I sit here with Tulla, my inherited dog, by my feet in the morning, tucked in the corner of our living room between two open windows, that let the gentle sounds of a sleepy rain in. The leaves sound as though bending with droplet crystals that dance down towards the earth saying a thousand "wake-ups". Tulla and I move together at home, often her jumping up from the sofa she has claimed as her own, once cream and now a pale shade of grey, to my armchair as she is now, which by the way she sneaks into when she doesn't think I am looking. I always feel there's an invisible thread connecting both of us, as well as Geordie my partner who still sleeps upstairs, his gentle breathing visible in my mind. There's a peace in these moments, a quieting of the mind, that I strive so desperately to find in my daily life, when simply all I need to do is remind myself to take a moment, tune in, and as Robyn Wall Kimmerer says, "remember to remember." When I listen to the rain, or the birds chattering in our woodland jungle, I feel as though I have journeyed through the centuries to perhaps how things used to be, where we lived in a mutual, reciprocal, and generous relationship with nature, and thus with others. For land and and humans are so inextricably interconnected, to separate one from the other is to deplete us of our identity, our spirituality, our intuition, and our deep feeling of home and hearth.
Its so easy to fall prey to hopelessness today where our children are faced with a world of fear, that news agencies are so eagerly looking to perpetuate. The younger generations have no conscious memory other than this dim view of humankind's 'un-relationship' with nature, perhaps a side-affect of our 'ever-advancing' technological age. Robyn Wall Kimmerer's words "remember to remember" come to my mind again, suggesting that in our unconscious memory, or spiritual heritage or make-up, if we are honest with ourselves there is a deep longing to be one with Mother Earth, to be reunited with Her, for originally we were, and practiced ways of living that maintained this relationship, for the mutual wellbeing of each and every thing. Marija Gimutas, who I have written on before, and Dr Heide Göttner-Abendroth, Professor of Modern Matriarchal Studies call this a gift economy, and rewrites history to show that indeed there was another way of living that celebrated giving, nurturing, sustenance; and where 'feeling' was chiefly how we interacted with others and the world around us.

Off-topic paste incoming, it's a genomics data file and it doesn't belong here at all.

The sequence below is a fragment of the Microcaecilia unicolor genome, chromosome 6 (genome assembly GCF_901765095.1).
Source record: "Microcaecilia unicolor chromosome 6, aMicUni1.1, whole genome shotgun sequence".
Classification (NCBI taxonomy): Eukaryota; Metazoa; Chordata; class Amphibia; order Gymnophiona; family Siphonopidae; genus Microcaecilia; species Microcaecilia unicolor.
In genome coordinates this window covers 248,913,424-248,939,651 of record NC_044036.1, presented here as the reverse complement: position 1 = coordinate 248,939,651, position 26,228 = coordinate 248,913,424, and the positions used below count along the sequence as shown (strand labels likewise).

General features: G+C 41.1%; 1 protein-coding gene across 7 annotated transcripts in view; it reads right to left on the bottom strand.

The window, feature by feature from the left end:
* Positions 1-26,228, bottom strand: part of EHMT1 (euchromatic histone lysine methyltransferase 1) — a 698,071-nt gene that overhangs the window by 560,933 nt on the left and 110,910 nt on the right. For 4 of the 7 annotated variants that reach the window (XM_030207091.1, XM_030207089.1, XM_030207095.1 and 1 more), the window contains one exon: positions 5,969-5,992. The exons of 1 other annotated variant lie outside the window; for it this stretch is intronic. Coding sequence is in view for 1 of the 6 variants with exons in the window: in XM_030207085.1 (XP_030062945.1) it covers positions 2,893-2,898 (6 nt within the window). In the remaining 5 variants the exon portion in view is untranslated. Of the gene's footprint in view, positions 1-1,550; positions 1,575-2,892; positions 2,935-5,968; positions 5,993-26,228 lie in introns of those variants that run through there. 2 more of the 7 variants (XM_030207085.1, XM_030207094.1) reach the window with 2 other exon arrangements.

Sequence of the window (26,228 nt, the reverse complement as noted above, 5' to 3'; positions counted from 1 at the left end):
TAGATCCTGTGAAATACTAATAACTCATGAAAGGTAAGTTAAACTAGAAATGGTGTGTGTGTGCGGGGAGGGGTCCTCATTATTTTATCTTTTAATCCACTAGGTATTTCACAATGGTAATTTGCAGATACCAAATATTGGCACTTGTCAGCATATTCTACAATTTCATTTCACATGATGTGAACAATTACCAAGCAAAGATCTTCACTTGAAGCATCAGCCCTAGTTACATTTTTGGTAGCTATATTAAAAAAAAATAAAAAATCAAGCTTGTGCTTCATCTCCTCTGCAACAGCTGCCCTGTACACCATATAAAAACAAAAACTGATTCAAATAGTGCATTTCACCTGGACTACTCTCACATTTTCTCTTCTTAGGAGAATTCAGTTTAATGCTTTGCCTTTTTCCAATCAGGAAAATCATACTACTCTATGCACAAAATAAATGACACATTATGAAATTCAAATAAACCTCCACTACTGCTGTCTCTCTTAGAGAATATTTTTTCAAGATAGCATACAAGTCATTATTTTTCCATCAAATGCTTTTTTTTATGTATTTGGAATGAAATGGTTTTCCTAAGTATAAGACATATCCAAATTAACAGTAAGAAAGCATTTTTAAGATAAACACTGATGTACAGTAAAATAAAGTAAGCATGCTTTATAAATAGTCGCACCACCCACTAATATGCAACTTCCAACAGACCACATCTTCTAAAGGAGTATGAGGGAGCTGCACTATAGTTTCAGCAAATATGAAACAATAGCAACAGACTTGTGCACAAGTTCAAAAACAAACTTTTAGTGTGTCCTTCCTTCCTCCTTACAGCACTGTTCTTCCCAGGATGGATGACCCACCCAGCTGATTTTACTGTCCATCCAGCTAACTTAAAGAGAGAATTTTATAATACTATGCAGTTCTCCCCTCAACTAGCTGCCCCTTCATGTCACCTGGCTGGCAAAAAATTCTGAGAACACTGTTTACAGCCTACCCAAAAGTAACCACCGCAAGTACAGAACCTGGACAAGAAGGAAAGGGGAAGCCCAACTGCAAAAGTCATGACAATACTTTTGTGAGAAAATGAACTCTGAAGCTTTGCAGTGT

Young children's connection to the land around them seems truly magical at times, like an animal moving not in the wild, but with the wild. I often just watch my niece, a wild child in all senses. My sister certainly provided the 'climate' for this naturalness with nature, and I think that is a gift so precious that she gave Anouk. But she never taught her the things she has to say about nature, how she feels within in it, that seems to come from deep within her, from a place that is far older than her years. She, like most young children, unless there has been trauma, are one with the world around them, they seem to feel the earth's heartbeat and pulse along with it. And so as a teacher, I often ask myself who is it that really needs the learning? My answer is always the same: adults, and that children, and nature are our greatest teachers, if only we had the mind to become grateful students. .